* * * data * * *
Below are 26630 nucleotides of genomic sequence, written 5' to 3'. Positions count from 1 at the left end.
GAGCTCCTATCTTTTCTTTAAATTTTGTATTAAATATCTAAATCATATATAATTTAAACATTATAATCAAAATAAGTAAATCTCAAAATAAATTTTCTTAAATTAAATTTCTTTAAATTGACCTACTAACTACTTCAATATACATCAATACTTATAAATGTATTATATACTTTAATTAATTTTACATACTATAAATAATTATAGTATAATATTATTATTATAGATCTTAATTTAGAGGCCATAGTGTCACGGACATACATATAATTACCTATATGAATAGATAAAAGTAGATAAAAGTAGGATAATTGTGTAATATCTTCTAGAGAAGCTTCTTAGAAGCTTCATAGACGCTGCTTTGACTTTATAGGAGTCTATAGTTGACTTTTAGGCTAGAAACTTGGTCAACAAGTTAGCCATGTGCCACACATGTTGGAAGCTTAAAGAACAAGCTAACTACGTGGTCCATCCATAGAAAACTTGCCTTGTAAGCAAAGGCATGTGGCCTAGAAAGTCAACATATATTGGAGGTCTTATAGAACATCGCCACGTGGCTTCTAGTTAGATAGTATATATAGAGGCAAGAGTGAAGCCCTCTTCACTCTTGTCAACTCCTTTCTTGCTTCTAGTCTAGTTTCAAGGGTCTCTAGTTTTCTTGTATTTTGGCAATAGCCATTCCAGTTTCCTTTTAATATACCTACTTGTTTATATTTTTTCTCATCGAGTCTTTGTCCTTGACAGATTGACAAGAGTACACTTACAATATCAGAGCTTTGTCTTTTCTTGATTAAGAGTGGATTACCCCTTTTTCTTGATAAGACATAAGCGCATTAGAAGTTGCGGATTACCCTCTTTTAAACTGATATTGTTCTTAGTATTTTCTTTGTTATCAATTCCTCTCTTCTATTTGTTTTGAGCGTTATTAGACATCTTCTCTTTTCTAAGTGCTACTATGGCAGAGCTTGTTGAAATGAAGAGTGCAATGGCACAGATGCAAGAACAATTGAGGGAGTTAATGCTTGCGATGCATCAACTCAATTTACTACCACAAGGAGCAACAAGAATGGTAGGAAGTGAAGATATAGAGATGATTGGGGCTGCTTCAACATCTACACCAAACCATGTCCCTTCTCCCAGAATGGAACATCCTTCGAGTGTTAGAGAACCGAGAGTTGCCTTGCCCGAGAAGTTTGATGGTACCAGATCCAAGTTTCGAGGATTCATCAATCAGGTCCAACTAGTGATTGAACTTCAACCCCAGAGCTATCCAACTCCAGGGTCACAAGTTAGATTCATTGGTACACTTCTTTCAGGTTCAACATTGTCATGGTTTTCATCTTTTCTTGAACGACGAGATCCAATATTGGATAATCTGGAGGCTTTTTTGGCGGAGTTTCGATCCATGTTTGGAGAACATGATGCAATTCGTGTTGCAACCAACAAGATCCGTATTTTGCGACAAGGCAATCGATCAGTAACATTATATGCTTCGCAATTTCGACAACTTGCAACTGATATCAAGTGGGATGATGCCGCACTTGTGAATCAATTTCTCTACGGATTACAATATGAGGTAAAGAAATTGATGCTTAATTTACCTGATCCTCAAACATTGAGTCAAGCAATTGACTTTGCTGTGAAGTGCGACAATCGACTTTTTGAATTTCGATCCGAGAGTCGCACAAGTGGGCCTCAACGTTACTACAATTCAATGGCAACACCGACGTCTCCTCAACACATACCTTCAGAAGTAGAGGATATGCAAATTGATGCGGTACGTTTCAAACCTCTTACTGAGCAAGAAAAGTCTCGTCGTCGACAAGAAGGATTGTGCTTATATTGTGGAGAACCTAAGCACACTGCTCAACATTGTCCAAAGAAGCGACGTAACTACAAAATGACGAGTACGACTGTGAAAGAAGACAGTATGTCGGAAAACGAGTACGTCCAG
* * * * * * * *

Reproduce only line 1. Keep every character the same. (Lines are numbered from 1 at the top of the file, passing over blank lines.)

Below are 26630 nucleotides of genomic sequence, written 5' to 3'. Positions count from 1 at the left end.